Her mother was sitting on the settee when they came into the living room. She seemed sad, her head was down; Donna thought she’d visibly aged. The fine wrinkles around her eyes and mouth looked more pronounced than before.

‘Why don’t you sit down?’ her mother pointed to the armchair opposite.

Donna did as she asked, despite feeling uncomfortable about it, and with both of them facing her, as if she was on trial for some terrible crime. At this point it became obvious something was simmering below the surface and that soon this would come out.

‘We have to talk. Your father and I are extremely concerned about you. We know what a harrowing experience you had, and we realise we can’t begin to imagine what your ordeal was like. But that was months ago now – isn’t it about time you started to come to terms with it? Your bruises have healed and you look as good as new, and although your mental scars may take a little longer to fade, that will improve in time. What we’re so concerned about now is how you’ve suddenly gone to pieces and let your life fall apart. I mean since you were attacked, you’ve split with Blake, lost your job, and now this latest fiasco at Alan Nicholls’s studio - it’s getting steadily worse. Your dad and I are worried sick over where this will all end.’

Her father took over then. ‘As for Blake, I think you’re best shut of the creep. I always had doubts about him even though I could never pin down exactly what it was. I’m glad you found out about him before you got wed.’

‘Your dad’s right, perhaps all things considered he did you a favour. And to be honest we’re not too upset you left Bluethorn either because you’ve far too good for that place. Obviously you have a gift for Mathematics, which you’ll use to your advantage someday, when you’re a little older.’

‘That’s why it was so disappointing to see you react the way you did at Alan Nicholl’s studio,’ her father said looking in her direction, but Donna couldn’t meet his gaze, and felt herself colouring amid all the patronising going on. ‘Your mother went to a lot of trouble to arrange this shoot with Alan, who, so Priscilla tells us, very rarely photographs anyone not signed up with an agency. We’re doing our best for you, trying to give you an avenue to get your life back on track. But now after that calamity earlier, this opportunity has gone right out of the window. It’s all very sad.’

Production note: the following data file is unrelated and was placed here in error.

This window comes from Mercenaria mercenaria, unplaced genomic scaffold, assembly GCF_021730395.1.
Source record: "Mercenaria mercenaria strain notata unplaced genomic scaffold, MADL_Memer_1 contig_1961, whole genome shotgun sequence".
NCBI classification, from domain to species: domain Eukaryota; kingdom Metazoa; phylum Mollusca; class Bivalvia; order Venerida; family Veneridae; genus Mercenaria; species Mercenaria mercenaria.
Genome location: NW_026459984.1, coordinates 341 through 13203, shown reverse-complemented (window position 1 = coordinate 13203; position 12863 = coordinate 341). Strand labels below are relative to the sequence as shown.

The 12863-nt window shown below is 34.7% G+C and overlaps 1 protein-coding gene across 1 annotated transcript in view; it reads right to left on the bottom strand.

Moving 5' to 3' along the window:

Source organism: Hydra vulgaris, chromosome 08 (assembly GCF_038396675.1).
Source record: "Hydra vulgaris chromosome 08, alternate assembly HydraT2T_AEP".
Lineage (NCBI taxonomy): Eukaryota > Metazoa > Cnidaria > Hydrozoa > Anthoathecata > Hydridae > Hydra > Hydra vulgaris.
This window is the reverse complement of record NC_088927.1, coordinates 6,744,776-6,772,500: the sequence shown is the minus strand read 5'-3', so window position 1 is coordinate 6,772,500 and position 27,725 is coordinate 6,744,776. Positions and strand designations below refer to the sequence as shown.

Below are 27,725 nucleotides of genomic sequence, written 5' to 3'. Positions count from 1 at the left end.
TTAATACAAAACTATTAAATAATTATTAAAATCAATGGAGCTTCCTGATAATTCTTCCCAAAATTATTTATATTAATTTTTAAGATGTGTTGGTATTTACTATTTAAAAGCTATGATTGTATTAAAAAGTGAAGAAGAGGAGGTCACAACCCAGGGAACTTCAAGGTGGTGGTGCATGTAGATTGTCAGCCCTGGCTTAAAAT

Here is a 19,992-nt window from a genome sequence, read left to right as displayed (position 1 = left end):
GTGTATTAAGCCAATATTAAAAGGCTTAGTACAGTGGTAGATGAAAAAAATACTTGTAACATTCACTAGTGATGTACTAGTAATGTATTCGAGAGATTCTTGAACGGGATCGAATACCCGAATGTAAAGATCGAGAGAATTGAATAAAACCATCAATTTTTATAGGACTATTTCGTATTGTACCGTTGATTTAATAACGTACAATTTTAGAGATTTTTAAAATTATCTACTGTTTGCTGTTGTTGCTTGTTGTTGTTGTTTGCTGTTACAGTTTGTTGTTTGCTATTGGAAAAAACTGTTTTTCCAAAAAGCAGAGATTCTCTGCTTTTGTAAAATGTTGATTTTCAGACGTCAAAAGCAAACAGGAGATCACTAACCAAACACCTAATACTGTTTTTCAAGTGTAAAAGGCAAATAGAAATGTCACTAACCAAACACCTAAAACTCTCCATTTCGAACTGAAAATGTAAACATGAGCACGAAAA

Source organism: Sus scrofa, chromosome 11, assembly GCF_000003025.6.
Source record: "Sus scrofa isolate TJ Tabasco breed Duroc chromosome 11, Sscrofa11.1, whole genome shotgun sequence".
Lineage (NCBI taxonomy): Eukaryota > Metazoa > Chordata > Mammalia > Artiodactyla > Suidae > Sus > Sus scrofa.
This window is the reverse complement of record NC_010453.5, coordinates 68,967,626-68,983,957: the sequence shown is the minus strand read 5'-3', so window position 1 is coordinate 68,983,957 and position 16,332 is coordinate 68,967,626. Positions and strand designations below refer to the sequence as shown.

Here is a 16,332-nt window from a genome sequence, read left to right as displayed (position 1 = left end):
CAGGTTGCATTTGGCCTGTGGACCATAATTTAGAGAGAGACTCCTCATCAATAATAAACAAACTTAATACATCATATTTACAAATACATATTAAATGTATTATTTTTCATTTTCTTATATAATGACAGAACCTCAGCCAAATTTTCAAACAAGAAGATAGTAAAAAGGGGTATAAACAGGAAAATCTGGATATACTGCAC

Once again her mother took over. ‘So where do you go from here? Do you have any idea yourself? Or are you planning to sit around the house all day, wasting away to nothing? It’s about time you got off your bum and did something positive.’

Donna looked over their heads at a picture on the wall, a landscape painting, the only picture in the room not to contain her. She could feel them staring, and wanted to close her eyes to shut them out - but that wasn’t possible. She tried to ignore them. Why shouldn’t she? They only heard what they wanted to hear anyway.

‘Donna! We’re talking to you. Have you nothing to say for yourself?’ Her father asked. ‘Come on love, you of all people with your impressive university education ought to be able to tell us something.’

She wouldn’t be bullied by them. This was how they normally acted in this type of situation, when she’d been unwilling to do as they wanted. It had been the same at University – they’d pressurised her into carrying on modelling during the holidays.

‘Well, if you can’t come to a decision yourself, we’ll do it for you,’ her mother said. ‘We’ve made a few enquiries over the past few weeks. I know you’ve been prescribed anti-depressants by your own GP, as well as seeing a psychiatrist since the attack. So there’s only one alternative and that’s to arrange for you to see someone privately. We made enquiries some weeks ago, and found a psychoanalyst we thought might help, but we’ve been waiting a while to see how you progressed. Apparently he’s one of the best in his field. We suggest you see him twice a week, so that you can be put on an extensive therapy programme that ought to get to the root of your problems, and hopefully on the road to recovery.’

Donna’s face dropped. She wouldn’t see anyone else, no matter what it cost.

‘Perhaps we could arrange your first session sometime next week, here at the house,’ her father bullishly said.

Donna jumped up from where she was sitting and made straight for the living room door.

‘Come back here this instant!’ her mother yelled after her.

But she ignored their pleas. Neither of her parents followed her. They let her go, probably hoping she’d calm down eventually. Thank God, they didn’t follow, she thought. Yet again she slammed her bedroom door shut, flopped down on the bed, and sank her fist down into her pillow in frustration and anger, then buried her face in the same pillow and cried with despair. All this constant pressure was too much. Wouldn’t it be better if she wasn’t around anymore? Maybe her parents would be happy then.

The pain of taking her own life might be bad at first. But afterwards there would be a great release into a better world than this.